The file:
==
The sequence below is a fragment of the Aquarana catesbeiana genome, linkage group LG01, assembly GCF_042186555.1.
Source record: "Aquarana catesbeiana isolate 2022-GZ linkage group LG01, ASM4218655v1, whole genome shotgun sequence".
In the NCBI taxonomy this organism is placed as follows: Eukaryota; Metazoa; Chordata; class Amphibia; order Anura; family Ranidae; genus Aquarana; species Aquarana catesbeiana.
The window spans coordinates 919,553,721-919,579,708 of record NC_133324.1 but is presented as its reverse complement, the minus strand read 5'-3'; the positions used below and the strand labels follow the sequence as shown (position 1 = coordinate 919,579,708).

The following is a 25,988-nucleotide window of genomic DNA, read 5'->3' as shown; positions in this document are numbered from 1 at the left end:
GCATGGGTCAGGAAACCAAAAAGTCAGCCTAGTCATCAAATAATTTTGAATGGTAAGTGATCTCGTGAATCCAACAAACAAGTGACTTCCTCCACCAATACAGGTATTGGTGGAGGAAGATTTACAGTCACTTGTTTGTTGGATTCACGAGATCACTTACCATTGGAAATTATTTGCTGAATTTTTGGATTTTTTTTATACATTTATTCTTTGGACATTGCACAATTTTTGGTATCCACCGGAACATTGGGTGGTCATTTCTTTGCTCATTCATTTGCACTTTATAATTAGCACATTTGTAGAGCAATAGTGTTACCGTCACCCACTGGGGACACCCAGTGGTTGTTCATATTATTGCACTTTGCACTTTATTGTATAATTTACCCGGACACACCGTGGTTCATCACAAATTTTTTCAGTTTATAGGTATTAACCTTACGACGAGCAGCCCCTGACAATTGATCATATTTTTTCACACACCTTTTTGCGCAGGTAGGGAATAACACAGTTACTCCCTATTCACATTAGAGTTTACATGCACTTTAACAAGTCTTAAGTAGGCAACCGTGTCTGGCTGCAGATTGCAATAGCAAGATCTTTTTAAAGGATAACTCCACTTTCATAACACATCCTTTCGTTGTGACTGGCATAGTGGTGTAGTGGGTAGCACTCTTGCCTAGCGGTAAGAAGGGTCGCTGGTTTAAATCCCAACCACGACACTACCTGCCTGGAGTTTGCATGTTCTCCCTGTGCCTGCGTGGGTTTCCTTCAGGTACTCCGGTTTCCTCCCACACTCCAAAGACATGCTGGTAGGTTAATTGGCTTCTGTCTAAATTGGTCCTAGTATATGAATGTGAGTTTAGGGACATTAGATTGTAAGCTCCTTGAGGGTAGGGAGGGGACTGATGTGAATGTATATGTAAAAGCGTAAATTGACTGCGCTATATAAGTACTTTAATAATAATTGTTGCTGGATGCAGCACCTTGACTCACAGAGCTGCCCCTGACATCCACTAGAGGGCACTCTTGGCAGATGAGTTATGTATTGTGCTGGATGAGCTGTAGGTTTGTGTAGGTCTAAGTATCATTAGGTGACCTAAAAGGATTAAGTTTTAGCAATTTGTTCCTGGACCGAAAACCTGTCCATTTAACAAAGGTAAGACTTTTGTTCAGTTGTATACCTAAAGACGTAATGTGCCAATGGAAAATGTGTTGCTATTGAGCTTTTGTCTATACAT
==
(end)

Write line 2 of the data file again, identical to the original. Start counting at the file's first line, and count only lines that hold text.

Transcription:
Source record: "Aquarana catesbeiana isolate 2022-GZ linkage group LG01, ASM4218655v1, whole genome shotgun sequence".